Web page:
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AMD recently came out with its Tahiti and Graphics Core Next architecture with a bang in the HD 7970 and HD 7950. Today, HIS released the first of at least two mainstream cards, the HIS HD 7750. We are going to put the card through its paces and see how it fares in our testing.
Specifications and Features
Below are some slides (Courtesy AMD) showing the some of the features and architecture of the card. The 7700 series of cards come equipped with the “Cape Verde” graphics core which utilizes all of the features as the 7900 series cards do including “Graphics Core Next”, but with disabled stream processors, ROPS, and memory bandwidth. This translates in to a more efficient and powerful clock for clock solution versus previous generation mid-range cards, including a large boost in compute power versus the previous generation.
You can see a few more details on this architecture from a great article at Anandtech.com.
Looking at the slide/table below, you see its 28 nm, 1.5 billion transistor die has 512 stream processors, a core clock of 800 MHz, and memory coming in at 1125 MHz. Board power is coming in at a very low 55 W. This is so low in fact that all power comes from the slot so there is no need for external power sources. I tried to get a GPUz screenshot of the card, with version 5.9 but it wouldn’t read a thing on it! No clock speeds, BIOS, barely anything.
|HIS HD 7750 Specifications|
|Engine Clock||800 MHz|
|Compute Performance||819 GFlops|
|Texture Fillrate||25.6 GT/s|
|Memory Type||1 GB GDDR5|
|Memory Clock||1,125 MHz (4500 MHz)|
|Memory Data Rate||4.5 Gbps|
|Memory Bandwidth||72 GB/s|
|Typical Board Power||55 W|
|AMD ZeroCore Power||<3 W|
The first shots you see here are the HIS retail packaging. On the front is an Excalibur sword along with the mention of its maximum resolution, memory type and quantity as well as showing off the PCIe3 badge. On the backside of the box it goes in to a few more details about the features such as SM5, 7.1 Audio, OpenGL 4.2, as well as listing the suggested PSU requirement (400 W+). Inside the retail packing is a black box holding the card, driver disk (not pictured), and DVI to HDMI adapter. It fits nice and snug inside its foam packing made specifically for the card. So there shouldn’t be any worries so long as the courier doesn’t decide to play soccer with your package before getting to your home, but no amount of appropriate packaging would prevent that kind of abuse anyway.
Well folks, there she is…her diminutive little self. I can say it’s been a long time since I owned a card that was this short and looks pretty quaint on the test bench compared to the other monsters that have sat there before. This is your first glance at the iCool cooler from HIS. According to HIS, the iCool cooler is less than 28 dB while in 2D mode. While I don’t have any equipment to measure dB levels, I do know it’s hardly audible at idle even if it’s the only fan running on the PC. With any other fan running this cards noise just seems to vanish. One thing to note is that the memory is not actively cooled by the heatsink, but two of them are VERY close to touching it. It almost appears as if a thermal pad should be there, but isn’t. Regardless, I’m sure they don’t put out a lot of heat, but that doesn’t leave much high hope for overclocking it perhaps. Much ado about nothing on the rear of the card. One thing that you haven’t seen on this card is a PCIe power plug. This card is powered by the slot only. Taking a look at the outputs in the third picture, you can see 1x DVI (2560 x 1600 max resolution), 1x HDMI 1.4a (4096 x 3112 max resolution), and 1x DisplayPort 1.2 (4096 x 2160 /display).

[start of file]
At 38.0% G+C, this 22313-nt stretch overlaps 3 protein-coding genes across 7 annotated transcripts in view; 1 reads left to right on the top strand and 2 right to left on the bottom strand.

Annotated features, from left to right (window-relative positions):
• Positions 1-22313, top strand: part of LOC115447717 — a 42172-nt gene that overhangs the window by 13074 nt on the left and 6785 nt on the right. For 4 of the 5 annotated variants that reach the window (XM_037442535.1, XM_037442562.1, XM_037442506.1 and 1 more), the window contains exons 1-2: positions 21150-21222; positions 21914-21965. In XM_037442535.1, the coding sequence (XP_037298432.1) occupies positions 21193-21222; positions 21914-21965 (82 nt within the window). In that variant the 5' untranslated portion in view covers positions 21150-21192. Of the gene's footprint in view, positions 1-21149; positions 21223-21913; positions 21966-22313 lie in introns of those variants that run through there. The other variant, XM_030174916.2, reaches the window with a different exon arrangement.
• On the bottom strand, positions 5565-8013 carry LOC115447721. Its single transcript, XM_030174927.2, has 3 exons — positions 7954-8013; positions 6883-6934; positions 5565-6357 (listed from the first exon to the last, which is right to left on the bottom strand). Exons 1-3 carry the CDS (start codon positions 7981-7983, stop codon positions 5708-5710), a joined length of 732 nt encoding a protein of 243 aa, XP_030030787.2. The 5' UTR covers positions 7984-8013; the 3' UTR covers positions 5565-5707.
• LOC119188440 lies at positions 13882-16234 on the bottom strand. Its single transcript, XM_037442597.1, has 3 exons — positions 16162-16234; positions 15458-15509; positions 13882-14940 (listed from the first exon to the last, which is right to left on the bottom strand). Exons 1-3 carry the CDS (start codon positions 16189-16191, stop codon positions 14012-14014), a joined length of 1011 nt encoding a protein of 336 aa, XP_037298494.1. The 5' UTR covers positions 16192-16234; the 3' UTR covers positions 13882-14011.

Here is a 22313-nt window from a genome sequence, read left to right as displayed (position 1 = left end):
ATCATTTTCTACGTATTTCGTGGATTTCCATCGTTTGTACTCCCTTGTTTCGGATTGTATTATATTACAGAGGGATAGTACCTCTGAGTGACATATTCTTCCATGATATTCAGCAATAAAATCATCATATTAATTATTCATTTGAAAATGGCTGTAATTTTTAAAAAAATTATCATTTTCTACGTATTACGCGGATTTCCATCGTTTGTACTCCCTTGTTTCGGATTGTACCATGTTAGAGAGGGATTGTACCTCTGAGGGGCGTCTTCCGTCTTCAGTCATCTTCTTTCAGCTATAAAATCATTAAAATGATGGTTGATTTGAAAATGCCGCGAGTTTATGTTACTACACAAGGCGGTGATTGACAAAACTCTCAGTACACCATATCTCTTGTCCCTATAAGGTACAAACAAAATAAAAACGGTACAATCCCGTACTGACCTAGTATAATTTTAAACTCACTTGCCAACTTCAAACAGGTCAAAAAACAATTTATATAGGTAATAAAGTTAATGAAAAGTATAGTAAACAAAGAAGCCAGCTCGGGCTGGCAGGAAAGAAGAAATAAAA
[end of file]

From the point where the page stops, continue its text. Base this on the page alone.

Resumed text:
Now it’s time to strip off its heatsink and see what is going on under the hood. Not a terrible thermal paste application here, but as usual, we will clean it up and strap the cooler back on. Notice the RAM is not cooled by this setup, though the heatsink comes so close to the memory IC’s that slipping in a thermal pad between them would likely help keep the RAM cool. The next photo here is a cleaned up shot of the core. On this particular die, I do not see any markings a mere mortal such as myself can decipher what is actually under the hood outside of what HIS tells us. But here she is in all her 28 nm shiny glory! Next to the core shot is the memory chips, which are made by Hynix. When looking up the number on these IC’s we find it is the same ones in the 7950 PCS+ that we reviewed here. At 1.5 V, that memory is rated for 1250 MHz. Even though the 7950 article doesn’t show it (published before I really pushed on the memory), this same vRAM went up to a stunning 1800 MHz on the 7950!!
Performance and Overclocking
- Intel i7-2600K CPU (Overclockers.com Approved!)
- Asus Maximus IV Extreme
- G.Skill RipjawsX 2 x 4 GB 2133 MHz CL7 @ 1.65 V
- OCZ 60 GB Vertex 2 SSD (Overclockers.com Approved!)
- Seasonic 1 kW Platinum PSU
- HIS HD 7750
- Windows 7 64 bit Operating System
- Catalyst 12.1 (8.932.2)
- All Synthetic benchmarks were at their default settings
- Alien vs. Predator was run at its default setting (textures high, no AA), and the highest it offered (4x AA, textures set to highest)
- Hawx 2 was run at a resolution of 1920×1080 with 8x AA and every setting at its highest (DX10)
- Dirt 2 was run at a resolution of 1920×1080 with 8x AA/16x AF and all settings at their highest
- Stalker: COP was run at a resolution of 1920×1080 using Ultra settings, 4x AA with tessellation enabled using the Sunshafts portion of the benchmark only